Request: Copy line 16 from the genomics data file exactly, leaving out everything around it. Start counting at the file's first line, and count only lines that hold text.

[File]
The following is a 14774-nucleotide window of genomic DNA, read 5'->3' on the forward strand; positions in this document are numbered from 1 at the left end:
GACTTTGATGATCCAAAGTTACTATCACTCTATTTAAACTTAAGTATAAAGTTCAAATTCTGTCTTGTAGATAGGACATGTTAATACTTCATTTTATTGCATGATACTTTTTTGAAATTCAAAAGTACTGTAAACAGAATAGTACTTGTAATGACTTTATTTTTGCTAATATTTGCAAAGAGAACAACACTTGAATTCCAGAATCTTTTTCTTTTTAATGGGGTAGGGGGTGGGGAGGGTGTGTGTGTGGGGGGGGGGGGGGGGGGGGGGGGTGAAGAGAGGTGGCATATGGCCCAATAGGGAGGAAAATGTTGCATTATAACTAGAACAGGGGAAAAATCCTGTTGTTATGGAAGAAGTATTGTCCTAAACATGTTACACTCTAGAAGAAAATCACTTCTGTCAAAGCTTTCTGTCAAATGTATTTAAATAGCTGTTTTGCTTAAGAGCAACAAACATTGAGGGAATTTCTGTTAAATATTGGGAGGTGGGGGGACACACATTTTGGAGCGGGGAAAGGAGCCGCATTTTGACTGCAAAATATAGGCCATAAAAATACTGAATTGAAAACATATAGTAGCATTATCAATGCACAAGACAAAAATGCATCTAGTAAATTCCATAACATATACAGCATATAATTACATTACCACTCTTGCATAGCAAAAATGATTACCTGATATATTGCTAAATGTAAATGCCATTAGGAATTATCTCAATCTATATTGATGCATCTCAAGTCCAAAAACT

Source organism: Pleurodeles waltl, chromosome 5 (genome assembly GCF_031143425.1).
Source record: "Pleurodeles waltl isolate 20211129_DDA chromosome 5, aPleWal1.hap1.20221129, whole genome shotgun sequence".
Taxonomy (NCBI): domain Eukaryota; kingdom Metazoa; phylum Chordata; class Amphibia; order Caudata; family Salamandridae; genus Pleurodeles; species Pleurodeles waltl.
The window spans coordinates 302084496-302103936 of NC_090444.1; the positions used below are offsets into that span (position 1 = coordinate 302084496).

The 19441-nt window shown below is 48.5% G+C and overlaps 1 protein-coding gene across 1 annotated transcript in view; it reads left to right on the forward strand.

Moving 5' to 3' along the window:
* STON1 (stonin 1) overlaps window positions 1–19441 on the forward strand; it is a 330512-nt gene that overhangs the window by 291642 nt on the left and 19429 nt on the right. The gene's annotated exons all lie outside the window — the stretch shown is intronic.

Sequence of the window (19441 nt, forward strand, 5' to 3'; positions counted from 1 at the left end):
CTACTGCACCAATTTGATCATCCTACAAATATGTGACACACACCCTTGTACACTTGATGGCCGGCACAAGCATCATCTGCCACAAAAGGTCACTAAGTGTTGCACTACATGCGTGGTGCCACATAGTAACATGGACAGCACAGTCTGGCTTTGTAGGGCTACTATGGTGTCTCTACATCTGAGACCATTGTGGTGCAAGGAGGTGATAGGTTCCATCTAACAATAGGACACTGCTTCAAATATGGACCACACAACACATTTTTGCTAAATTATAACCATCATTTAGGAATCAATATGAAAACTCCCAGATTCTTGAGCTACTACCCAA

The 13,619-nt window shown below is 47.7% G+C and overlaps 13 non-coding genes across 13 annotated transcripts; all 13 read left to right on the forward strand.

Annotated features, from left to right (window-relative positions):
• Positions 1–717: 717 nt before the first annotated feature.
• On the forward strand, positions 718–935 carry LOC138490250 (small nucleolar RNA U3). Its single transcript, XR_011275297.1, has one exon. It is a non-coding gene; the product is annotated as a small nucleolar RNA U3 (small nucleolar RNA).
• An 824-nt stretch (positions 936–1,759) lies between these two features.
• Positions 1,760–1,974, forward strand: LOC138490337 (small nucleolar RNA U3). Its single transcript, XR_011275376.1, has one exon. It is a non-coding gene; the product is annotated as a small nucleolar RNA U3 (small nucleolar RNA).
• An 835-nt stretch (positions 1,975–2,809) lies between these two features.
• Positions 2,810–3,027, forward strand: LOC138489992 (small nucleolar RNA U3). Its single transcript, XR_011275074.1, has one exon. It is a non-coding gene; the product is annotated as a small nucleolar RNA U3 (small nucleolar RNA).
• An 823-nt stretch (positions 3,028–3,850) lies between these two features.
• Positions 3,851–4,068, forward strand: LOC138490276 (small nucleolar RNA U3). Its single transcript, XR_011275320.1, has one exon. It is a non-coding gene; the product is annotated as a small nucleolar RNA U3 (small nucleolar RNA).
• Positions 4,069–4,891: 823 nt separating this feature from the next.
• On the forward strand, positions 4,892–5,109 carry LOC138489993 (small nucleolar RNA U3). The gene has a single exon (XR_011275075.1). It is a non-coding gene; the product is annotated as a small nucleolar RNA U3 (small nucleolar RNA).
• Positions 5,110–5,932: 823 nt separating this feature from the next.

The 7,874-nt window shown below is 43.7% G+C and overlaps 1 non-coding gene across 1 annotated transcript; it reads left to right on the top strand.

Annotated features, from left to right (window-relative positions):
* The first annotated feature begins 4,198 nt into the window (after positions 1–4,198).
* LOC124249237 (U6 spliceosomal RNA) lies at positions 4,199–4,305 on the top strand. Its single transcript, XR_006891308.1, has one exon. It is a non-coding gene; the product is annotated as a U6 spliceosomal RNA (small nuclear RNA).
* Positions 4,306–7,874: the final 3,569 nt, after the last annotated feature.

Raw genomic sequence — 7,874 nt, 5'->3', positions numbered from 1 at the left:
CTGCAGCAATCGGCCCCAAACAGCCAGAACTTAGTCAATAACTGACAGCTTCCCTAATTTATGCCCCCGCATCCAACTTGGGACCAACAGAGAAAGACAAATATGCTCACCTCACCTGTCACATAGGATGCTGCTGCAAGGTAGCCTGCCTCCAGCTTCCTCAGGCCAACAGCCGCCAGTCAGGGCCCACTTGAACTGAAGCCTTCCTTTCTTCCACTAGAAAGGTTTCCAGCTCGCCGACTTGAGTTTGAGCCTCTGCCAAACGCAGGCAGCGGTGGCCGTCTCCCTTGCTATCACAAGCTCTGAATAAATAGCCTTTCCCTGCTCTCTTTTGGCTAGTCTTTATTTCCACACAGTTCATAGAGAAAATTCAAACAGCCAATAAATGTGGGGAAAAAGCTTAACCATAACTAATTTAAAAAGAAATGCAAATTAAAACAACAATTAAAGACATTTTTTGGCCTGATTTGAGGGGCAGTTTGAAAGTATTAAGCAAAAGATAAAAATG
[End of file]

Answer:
• An 824-nt stretch (positions 936–1,759) lies between these two features.